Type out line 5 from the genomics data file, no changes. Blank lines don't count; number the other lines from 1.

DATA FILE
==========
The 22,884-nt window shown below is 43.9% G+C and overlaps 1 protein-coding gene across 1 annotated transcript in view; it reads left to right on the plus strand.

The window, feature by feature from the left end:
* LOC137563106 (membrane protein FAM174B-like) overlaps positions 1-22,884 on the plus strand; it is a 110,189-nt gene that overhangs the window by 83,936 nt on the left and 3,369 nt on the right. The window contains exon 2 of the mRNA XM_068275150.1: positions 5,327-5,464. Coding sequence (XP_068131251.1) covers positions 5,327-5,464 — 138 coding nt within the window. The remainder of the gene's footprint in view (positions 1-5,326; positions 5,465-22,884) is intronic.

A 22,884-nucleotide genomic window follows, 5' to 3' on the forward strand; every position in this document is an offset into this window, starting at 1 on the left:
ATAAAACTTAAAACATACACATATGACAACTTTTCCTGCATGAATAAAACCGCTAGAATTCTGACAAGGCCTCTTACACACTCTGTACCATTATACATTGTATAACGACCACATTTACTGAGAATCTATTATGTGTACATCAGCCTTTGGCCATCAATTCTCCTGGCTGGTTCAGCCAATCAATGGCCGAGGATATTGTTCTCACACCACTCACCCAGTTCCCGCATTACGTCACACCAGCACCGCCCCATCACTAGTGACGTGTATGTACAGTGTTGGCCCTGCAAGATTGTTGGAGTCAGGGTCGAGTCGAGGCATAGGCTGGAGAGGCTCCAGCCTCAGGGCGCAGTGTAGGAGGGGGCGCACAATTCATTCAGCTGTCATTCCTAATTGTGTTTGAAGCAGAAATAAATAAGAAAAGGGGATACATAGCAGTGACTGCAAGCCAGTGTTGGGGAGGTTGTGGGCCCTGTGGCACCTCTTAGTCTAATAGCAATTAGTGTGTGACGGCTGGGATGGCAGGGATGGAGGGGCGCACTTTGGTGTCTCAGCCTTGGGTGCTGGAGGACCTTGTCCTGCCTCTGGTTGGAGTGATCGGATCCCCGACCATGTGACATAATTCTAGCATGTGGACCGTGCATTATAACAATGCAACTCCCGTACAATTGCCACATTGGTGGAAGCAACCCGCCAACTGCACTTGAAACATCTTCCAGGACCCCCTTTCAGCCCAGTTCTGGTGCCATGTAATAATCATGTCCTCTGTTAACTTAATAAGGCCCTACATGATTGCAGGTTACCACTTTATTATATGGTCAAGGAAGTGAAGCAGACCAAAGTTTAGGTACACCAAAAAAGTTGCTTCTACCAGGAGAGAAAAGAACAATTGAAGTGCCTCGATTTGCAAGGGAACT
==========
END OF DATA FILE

ATAAAACTTAAAACATACACATATGACAACTTTTCCTGCATGAATAAAACCGCTAGAATTCTGACAAGGCCTCTTACACACTCTGTACCATTATACATTGTATAACGACCACATTTACTGAGAATCTATTATGTGTACATCAGCCTTTGGCCATCAATTCTCCTGGCTGGTTCAGCCAATCAATGGCCGAGGATATTGTTCTCACACCACTCACCCAGTTCCCGCATTACGTCACACCAGCACCGCCCCATCACTAGTGACGTGTATGTACAGTGTTGGCCCTGCAAGATTGTTGGAGTCAGGGTCGAGTCGAGGCATAGGCTGGAGAGGCTCCAGCCTCAGGGCGCAGTGTAGGAGGGGGCGCACAATTCATTCAGCTGTCATTCCTAATTGTGTTTGAAGCAGAAATAAATAAGAAAAGGGGATACATAGCAGTGACTGCAAGCCAGTGTTGGGGAGGTTGTGGGCCCTGTGGCACCTCTTAGTCTAATAGCAATTAGTGTGTGACGGCTGGGATGGCAGGGATGGAGGGGCGCACTTTGGTGTCTCAGCCTTGGGTGCTGGAGGACCTTGTCCTGCCTCTGGTTGGAGTGATCGGATCCCCGACCATGTGACATAATTCTAGCATGTGGACCGTGCATTATAACAATGCAACTCCCGTACAATTGCCACATTGGTGGAAGCAACCCGCCAACTGCACTTGAAACATCTTCCAGGACCCCCTTTCAGCCCAGTTCTGGTGCCATGTAATAATCATGTCCTCTGTTAACTTAATAAGGCCCTACATGATTGCAGGTTACCACTTTATTATATGGTCAAGGAAGTGAAGCAGACCAAAGTTTAGGTACACCAAAAAAGTTGCTTCTACCAGGAGAGAAAAGAACAATTGAAGTGCCTCGATTTGCAAGGGAACT